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ENGR.

KRISTIAN MHAR DE PADUA


PART 1
INTRODUCTION

The principles of integration were formulated


by Isaac Newton and Gottfried Leibniz in the late
17th century, through the fundamental theorem of
calculus, which they independently developed. The
theorem demonstrates the relationship between the
two central operations of calculus , differentiation
and integration.
INTRODUCTION

Integration is connected with differentiation, and


the definite integral of a function can be easily
computed once an antiderivative is known.
Newton’s notation to indicate integration is a
small vertical bar above a variable , or placed the
variable inside a box.
INTRODUCTION

However, the vertical bar was easily confused


with 𝑥 or 𝑥 , which Newton used to indicate
differentiation, and the box notation was difficult for
printers to reproduce, so these notations were not
widely adopted. were not widely adopted.
INTRODUCTION

The modern notation for the indefinite integral


was introduced by Gottfried Leibniz in 1675. He
adapted the integral symbol, "∫", from an elongated
letter S, standing for summa (Latin for "sum" or
"total").
𝑓 𝑥 𝑑𝑥 = 𝐹 𝑥 + 𝐶
INTRODUCTION

𝑓 𝑥 𝑑𝑥 = 𝐹 𝑥 + 𝐶

F(x) is any function such that F’(x)= f(x) and C is an


arbitrary constant.
 – integral sign C – constant of integration
f(x)→integrand
F(x) + C → indefinite integral
BASIC INTEGRAL FORMULAS
BASIC INTEGRAL FORMULAS

Where: (in all cases)


u and v are functions of x

Note:
To apply the formula of Integration by parts, separate the
integrand into two factors, u and dv with dv usually as the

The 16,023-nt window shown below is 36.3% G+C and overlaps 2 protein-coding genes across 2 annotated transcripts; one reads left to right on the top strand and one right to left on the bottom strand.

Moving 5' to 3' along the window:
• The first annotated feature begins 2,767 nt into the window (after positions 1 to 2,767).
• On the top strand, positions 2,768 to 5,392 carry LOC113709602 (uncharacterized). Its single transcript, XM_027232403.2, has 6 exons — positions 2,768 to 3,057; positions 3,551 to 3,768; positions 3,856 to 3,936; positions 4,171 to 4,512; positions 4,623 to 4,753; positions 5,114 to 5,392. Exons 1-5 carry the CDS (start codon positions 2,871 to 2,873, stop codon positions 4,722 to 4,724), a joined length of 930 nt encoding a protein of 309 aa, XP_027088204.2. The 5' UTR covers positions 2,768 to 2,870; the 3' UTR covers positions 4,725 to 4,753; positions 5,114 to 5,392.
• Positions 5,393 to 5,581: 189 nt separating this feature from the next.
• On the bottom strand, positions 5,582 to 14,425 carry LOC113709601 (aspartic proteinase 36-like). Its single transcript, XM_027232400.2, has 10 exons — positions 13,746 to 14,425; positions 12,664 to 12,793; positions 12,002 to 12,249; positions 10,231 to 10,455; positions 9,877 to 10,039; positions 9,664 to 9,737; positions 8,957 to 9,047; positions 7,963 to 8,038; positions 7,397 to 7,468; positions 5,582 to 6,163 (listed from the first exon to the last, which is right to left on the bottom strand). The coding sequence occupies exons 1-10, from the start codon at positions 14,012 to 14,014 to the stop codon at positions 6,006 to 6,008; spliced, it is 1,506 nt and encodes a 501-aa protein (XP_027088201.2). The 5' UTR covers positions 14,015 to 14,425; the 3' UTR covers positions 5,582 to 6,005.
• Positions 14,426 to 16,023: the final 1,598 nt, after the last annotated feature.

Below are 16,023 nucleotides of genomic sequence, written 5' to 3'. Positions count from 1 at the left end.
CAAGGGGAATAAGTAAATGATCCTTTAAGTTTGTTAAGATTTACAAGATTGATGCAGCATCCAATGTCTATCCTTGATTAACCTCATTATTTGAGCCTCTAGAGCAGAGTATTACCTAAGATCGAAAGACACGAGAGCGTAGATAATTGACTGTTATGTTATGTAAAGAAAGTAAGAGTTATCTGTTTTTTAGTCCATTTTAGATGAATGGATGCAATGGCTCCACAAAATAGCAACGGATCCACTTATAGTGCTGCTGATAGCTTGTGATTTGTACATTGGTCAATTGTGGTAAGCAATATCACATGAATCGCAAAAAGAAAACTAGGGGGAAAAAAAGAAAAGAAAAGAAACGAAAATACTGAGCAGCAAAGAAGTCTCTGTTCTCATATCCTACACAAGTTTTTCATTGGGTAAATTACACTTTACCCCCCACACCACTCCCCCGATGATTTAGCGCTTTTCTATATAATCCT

most complicated factor containing dx.
TRIGONOMETRIC INTEGRAL FORMULAS
TRIGONOMETRIC INTEGRAL FORMULAS
TRIGONOMETRIC INTEGRAL FORMULAS
TRIGONOMETRIC INTEGRAL FORMULAS
TRIGONOMETRIC INTEGRAL FORMULAS
TRIGONOMETRIC INTEGRAL FORMULAS
HIGHER ORDER INTEGRALS
HIGHER ORDER INTEGRALS
PARTIAL INTEGRATION

Like the concept of partial differentiation, treat the


other variables as constant and integrate the
function with respect to the integral variable (dx, dy,
etc.)
𝑓(𝑥) ∙ 𝑔 𝑦 𝑑𝑥 = 𝑔 𝑦 ∙ 𝑓 𝑥 𝑑𝑥

𝑓(𝑥) ∙ 𝑔 𝑦 𝑑𝑦 = 𝑓(𝑥) ∙ 𝑔(𝑦) 𝑑𝑦


Sample problem no. 1

Evaluate:
𝑑𝑥
5 − 2𝑥
A. – 2ln |5 – 2𝑥| + 𝐶 C. 2ln |5 – 2𝑥| + 𝐶
B. – 0.5ln |5 – 2𝑥| + 𝐶 D. 0.5ln |5 – 2𝑥| + 𝐶
Sample problem no. 2

Evaluate:
1 − cos 𝑥 𝑑𝑥

−2 2 𝑥
A. +𝐶 C. −2 2 tan 2
2
+1+𝐶
2 𝑥
tan +1
2
2 2 𝑥
B. +𝐶 D. 2 2 tan 2
2
+1+𝐶
2 𝑥
tan +1
2
Sample problem no. 3

Evaluate:
𝑥
𝑑𝑥
(𝑥 + 1)(𝑥 + 2)
A. ln 𝑥 + 1 + ln 𝑥 + 2 + 𝐶
B. ln 𝑥 + 1 + 2 ln 𝑥 + 2 + 𝐶
C. − ln 𝑥 + 1 + ln 𝑥 + 2 + 𝐶
D. −ln 𝑥 + 1 + 2 ln 𝑥 + 2 + 𝐶
Sample problem no. 4

Evaluate:
3
2𝑥 cos(3𝑥) 𝑑𝑥
1

A. 7.945 C. 1.465
B. 5.794 D. 0.748
Sample problem no. 5

Evaluate:
5
𝑑𝑥
2 𝑥ln(𝑥)
A. 0.842 C. 47.333
B. 26.766 D. 
Sample problem no. 6

Evaluate:

2𝑥𝑦 cos(𝑥 + 𝑦) 𝑑𝑥

A. 2𝑥(𝑦 sin 𝑥 + 𝑦 + 𝑥 cos(𝑥 + 𝑦)) + 𝐶


B. 2𝑦(𝑥 sin 𝑥 + 𝑦 + 𝑦 cos 𝑥 + 𝑦 + 𝐶
C. 2𝑥(𝑦 sin 𝑥 + 𝑦 + cos 𝑥 + 𝑦 ) + 𝐶
D. 2𝑦(𝑥 sin 𝑥 + 𝑦 + cos(𝑥 + 𝑦)) + 𝐶
Sample problem no. 7

Evaluate:
2
2 cos(𝑥 + 𝑦) 𝑑𝑥
1

A. 2 sin 𝑦 + 2 − 2 cos(𝑦 + 1)) + 𝐶


B. 2 sin 𝑦 + 2 − 2 sin(𝑦 + 1)) + 𝐶
C. 2 sin 𝑦 + 2 + 2 cos(𝑦 + 1)) + 𝐶
D. 2 sin 𝑦 + 2 + 2 cos(𝑦 + 1)) + 𝐶
Sample problem no. 8

Evaluate:
2 𝑦
2 2
(𝑥 + 3𝑦 ) 𝑑𝑥 𝑑𝑦
0 0
20 20
A. C.
3 7
40 40
B. D.
3 7
Sample problem no. 9

Evaluate:
𝜋
4
12
3
𝑥 cos(3𝑦) 𝑑𝑥 𝑑𝑦
0 0
32 2 32 2
A. C. −
3 3
32 3 32 3
B. D. −
3 3
Sample problem no. 10

Evaluate:
3 2
2 2
𝑥 𝑦 + 5𝑦 𝑑𝑥 𝑑𝑦
0 1

A. 22.2 C. 44.4
B. 33.3 D. 55.5
Sample problem no. 11

Evaluate:
4 3 2
2
2𝑥 ln 𝑦 cos(3𝑧) 𝑑𝑥𝑑𝑧𝑑𝑦
1 2 0

A. 0.168 C. 8.667